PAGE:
These two parts of the passage – each person’s individual gifts and the unity of the body – work together toward the common good. Ideally, everyone is important – and knows his or her importance – and contributes to what is best for the community.
How does this relate to hyperindividualism in the American context and the Christian Fundamentalist goal of saving souls?
First, a persuasive argument can be made that the particularly Fundamentalist theological stance of saving individual souls is an egregious misinterpretation of the early Jesus mission. One can safely argue that individuals are very important to Jesus, God and the early Jesus followers. But so was the overall health of the “body” – the community.
Similarly, the hyperindividualism of our American context is also an extreme, and wrong-headed, version of the cherished value of individual worth, initiative, resilience and independence.
In the face of poverty, exploitation, violence and oppression, early Jesus followers stuck together and supported each other through communities (often originally meeting in households). Of course, this was not always smooth or without rancor and division – those problems come through in the texts and social context as well. We can also argue that the hope of a blissful afterlife was not off the table – there are definitely strands in the tradition of the desire of followers to be united with Jesus and loved ones after death, the wider cultural notion of “heavenly banquets” that await us “on the other side,” and the like. There is also a strand in Christianity (as there is in many other traditions) of mysticism and individuals connecting directly with the Divine; even these gifted persons, however, almost always lived and functioned in community.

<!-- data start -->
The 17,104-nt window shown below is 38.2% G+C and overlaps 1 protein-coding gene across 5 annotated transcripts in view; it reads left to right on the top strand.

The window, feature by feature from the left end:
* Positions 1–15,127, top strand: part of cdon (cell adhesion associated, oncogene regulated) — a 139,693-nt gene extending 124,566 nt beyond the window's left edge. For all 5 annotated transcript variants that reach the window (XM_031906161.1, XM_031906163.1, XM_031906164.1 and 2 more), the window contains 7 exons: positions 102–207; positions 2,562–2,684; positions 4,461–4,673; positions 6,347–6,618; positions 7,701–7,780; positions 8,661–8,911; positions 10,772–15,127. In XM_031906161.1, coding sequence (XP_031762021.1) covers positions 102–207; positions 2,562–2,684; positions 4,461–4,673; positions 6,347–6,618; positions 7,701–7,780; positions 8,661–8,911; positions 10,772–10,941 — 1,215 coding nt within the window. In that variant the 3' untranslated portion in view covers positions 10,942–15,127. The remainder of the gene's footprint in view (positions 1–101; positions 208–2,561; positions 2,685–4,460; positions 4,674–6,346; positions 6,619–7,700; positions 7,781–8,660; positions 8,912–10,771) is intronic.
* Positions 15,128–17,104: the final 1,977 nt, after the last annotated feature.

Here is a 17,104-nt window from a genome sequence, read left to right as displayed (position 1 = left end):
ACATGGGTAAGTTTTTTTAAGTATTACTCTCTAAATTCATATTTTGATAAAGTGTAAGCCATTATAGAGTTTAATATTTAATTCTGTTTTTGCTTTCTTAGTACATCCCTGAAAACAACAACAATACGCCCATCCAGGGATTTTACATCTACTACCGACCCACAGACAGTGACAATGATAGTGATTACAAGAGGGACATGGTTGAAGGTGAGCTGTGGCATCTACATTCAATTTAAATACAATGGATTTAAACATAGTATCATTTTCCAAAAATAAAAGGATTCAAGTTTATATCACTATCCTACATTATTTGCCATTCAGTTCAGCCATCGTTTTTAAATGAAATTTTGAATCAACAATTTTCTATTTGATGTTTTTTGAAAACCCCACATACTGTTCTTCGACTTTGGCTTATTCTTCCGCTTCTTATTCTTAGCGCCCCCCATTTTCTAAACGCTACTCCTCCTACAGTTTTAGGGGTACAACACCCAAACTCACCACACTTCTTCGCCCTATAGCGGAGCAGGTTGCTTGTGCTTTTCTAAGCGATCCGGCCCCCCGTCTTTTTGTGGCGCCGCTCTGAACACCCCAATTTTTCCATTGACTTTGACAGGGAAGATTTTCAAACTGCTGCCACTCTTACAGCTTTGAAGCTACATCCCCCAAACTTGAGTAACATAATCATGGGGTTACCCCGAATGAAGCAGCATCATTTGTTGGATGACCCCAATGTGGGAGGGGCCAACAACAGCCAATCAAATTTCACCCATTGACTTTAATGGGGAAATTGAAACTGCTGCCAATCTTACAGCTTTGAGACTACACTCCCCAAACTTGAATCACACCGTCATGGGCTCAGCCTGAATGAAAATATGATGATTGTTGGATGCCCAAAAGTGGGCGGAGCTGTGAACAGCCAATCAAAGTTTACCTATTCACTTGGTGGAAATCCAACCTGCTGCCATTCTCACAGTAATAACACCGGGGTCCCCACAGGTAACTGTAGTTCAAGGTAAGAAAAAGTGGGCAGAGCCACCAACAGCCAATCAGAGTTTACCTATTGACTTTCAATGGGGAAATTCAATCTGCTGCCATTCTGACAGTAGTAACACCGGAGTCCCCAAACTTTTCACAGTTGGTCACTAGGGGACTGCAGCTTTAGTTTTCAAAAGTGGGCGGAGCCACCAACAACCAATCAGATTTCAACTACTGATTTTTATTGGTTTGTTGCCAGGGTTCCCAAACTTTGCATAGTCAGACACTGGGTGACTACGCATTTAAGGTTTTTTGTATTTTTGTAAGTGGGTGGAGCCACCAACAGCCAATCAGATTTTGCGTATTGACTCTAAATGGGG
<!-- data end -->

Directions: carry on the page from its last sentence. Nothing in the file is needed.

In today’s American society, it is vitally important that we balance a dangerous and even narcissistic hyperindividualism with a healthy valuing of individuals and a robust and active concern with our wider society – our fellow Americans and, yes, our fellow citizens of the world. We can look for an example to St. Paul’s admonition to the Jesus followers at Corinth in the middle of the first century CE – all of us have gifts, and those gifts are to be used toward the common good. In the ways in which we think, spend our money and time, vote, and conduct our lives in general, we must train ourselves to operate with both strands at once.
Armstrong, Karen. The Battle for God: A History of Fundamentalism. New York: Ballantine Books, 2001.
Boulding, Elise. The Underside of History. Boulder, CO: Westview Press, 1976; rev. ed., Sage Publications, 1992.
Glancy, Jennifer A. Slavery in Early Christianity. Minneapolis: Fortress Press, 2006. Original hardcover edition Oxford University Press, 2002.